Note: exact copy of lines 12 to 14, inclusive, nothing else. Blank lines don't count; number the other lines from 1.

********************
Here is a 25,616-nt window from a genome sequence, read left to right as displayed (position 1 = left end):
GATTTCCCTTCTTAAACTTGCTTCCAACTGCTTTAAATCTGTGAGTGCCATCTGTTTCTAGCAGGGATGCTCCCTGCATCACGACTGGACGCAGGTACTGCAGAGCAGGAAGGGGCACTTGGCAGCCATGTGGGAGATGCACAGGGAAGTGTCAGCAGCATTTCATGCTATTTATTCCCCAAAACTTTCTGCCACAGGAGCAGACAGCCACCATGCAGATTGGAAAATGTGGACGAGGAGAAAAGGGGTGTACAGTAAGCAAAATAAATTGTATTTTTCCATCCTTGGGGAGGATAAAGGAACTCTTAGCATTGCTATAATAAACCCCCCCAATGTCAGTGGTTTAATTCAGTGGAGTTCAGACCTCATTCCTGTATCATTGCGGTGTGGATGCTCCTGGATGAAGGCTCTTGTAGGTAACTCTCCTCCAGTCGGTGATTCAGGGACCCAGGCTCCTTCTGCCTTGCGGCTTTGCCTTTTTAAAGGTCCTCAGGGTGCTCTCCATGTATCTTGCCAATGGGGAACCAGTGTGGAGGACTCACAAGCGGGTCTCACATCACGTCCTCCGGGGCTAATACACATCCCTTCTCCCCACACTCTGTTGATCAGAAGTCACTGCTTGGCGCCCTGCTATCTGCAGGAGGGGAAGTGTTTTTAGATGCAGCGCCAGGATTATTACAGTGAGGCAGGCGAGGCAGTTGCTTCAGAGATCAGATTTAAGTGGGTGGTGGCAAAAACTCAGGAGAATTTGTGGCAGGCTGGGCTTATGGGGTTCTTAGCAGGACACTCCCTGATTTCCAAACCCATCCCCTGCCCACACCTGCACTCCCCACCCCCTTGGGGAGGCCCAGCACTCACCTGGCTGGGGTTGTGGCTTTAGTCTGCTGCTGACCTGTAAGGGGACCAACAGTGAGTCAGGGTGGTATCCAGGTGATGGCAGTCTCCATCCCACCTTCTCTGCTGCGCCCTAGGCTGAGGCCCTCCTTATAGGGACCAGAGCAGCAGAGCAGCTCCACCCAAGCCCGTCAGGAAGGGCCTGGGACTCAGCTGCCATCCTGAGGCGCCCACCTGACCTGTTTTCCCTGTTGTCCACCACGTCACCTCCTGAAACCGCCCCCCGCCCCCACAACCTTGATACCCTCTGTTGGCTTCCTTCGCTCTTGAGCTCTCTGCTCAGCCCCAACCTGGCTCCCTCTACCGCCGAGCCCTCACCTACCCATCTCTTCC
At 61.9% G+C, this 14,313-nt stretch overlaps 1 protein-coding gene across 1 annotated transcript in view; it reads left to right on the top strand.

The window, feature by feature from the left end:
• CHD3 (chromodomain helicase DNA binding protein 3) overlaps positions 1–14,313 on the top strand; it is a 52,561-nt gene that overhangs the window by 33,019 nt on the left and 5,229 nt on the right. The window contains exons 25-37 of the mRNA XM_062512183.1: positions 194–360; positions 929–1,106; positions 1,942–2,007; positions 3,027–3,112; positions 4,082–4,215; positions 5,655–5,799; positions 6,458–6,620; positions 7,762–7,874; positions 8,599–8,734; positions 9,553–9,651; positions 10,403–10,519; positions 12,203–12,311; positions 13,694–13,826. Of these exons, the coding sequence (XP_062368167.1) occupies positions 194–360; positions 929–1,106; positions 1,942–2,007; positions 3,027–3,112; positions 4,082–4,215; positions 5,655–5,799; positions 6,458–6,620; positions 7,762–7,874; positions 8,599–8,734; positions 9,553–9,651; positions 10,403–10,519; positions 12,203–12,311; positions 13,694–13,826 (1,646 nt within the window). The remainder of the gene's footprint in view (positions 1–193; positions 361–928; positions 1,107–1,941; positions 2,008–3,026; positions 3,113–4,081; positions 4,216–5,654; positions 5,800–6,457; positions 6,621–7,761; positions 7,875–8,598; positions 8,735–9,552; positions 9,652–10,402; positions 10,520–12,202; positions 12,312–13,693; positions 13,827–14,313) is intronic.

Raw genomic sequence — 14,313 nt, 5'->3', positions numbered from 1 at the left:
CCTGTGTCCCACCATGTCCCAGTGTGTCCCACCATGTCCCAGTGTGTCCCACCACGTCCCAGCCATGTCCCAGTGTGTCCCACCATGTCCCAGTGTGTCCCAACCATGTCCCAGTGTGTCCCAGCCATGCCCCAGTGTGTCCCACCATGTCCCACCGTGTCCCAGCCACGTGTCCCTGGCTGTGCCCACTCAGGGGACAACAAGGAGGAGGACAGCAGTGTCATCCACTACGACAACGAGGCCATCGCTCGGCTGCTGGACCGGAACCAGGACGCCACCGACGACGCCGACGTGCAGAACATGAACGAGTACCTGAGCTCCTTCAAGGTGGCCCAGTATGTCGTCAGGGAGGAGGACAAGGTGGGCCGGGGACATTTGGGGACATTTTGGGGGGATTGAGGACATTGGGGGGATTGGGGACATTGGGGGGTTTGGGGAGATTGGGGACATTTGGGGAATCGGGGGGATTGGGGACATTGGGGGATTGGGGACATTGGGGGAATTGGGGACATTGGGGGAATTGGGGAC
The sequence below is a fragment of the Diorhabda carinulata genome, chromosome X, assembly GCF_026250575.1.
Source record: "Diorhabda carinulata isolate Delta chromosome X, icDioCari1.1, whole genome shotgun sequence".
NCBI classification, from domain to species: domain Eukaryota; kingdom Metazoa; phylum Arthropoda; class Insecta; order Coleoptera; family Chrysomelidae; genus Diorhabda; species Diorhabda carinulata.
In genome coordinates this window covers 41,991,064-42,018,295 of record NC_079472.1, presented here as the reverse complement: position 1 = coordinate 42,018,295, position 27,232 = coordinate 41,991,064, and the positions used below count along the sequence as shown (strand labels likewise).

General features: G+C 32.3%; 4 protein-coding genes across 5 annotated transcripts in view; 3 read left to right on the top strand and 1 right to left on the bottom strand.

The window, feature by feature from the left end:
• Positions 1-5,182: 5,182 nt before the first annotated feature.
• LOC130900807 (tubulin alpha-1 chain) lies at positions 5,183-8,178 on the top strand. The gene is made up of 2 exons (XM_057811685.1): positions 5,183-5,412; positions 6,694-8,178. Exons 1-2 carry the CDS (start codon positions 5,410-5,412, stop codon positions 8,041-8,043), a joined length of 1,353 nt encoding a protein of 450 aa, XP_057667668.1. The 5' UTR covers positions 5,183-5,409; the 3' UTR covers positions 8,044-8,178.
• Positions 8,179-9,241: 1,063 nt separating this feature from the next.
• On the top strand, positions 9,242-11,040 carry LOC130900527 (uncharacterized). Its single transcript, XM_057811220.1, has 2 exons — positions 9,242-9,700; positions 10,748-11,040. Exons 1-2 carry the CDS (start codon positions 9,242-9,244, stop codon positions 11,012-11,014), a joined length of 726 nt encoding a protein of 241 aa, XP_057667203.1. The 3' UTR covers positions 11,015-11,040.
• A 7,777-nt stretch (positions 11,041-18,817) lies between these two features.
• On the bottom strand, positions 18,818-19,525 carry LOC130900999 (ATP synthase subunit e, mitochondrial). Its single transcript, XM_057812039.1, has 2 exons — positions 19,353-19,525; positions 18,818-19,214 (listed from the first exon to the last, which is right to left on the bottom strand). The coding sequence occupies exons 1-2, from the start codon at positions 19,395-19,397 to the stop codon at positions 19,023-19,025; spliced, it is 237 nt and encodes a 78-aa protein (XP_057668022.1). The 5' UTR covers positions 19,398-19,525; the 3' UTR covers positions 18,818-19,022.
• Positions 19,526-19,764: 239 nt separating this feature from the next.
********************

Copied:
General features: G+C 32.3%; 4 protein-coding genes across 5 annotated transcripts in view; 3 read left to right on the top strand and 1 right to left on the bottom strand.

The window, feature by feature from the left end:
• Positions 1-5,182: 5,182 nt before the first annotated feature.